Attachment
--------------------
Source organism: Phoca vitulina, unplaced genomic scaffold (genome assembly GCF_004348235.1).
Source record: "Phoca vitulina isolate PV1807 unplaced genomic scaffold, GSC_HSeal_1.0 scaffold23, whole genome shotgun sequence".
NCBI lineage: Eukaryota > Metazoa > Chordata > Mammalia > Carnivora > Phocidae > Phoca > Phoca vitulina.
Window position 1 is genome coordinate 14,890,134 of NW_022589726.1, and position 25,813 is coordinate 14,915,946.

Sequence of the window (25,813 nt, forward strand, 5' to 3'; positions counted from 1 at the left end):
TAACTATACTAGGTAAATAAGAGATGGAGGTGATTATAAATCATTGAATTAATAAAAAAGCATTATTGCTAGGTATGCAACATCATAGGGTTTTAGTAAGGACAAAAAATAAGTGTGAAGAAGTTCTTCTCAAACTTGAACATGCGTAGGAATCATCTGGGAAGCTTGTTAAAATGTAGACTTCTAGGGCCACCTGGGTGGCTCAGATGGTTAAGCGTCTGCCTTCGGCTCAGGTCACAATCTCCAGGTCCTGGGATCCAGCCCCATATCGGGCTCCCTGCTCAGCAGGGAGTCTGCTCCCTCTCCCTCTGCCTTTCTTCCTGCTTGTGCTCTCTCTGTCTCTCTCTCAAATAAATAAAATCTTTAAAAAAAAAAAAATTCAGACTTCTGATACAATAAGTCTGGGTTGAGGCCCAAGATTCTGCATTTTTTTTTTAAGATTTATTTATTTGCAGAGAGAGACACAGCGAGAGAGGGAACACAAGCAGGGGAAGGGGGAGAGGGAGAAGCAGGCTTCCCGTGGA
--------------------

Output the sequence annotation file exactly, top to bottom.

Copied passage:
Source organism: Phoca vitulina, unplaced genomic scaffold (genome assembly GCF_004348235.1).
Source record: "Phoca vitulina isolate PV1807 unplaced genomic scaffold, GSC_HSeal_1.0 scaffold23, whole genome shotgun sequence".
NCBI lineage: Eukaryota > Metazoa > Chordata > Mammalia > Carnivora > Phocidae > Phoca > Phoca vitulina.
Window position 1 is genome coordinate 14,890,134 of NW_022589726.1, and position 25,813 is coordinate 14,915,946.

Sequence of the window (25,813 nt, forward strand, 5' to 3'; positions counted from 1 at the left end):
TAACTATACTAGGTAAATAAGAGATGGAGGTGATTATAAATCATTGAATTAATAAAAAAGCATTATTGCTAGGTATGCAACATCATAGGGTTTTAGTAAGGACAAAAAATAAGTGTGAAGAAGTTCTTCTCAAACTTGAACATGCGTAGGAATCATCTGGGAAGCTTGTTAAAATGTAGACTTCTAGGGCCACCTGGGTGGCTCAGATGGTTAAGCGTCTGCCTTCGGCTCAGGTCACAATCTCCAGGTCCTGGGATCCAGCCCCATATCGGGCTCCCTGCTCAGCAGGGAGTCTGCTCCCTCTCCCTCTGCCTTTCTTCCTGCTTGTGCTCTCTCTGTCTCTCTCTCAAATAAATAAAATCTTTAAAAAAAAAAAAATTCAGACTTCTGATACAATAAGTCTGGGTTGAGGCCCAAGATTCTGCATTTTTTTTTTAAGATTTATTTATTTGCAGAGAGAGACACAGCGAGAGAGGGAACACAAGCAGGGGAAGGGGGAGAGGGAGAAGCAGGCTTCCCGTGGA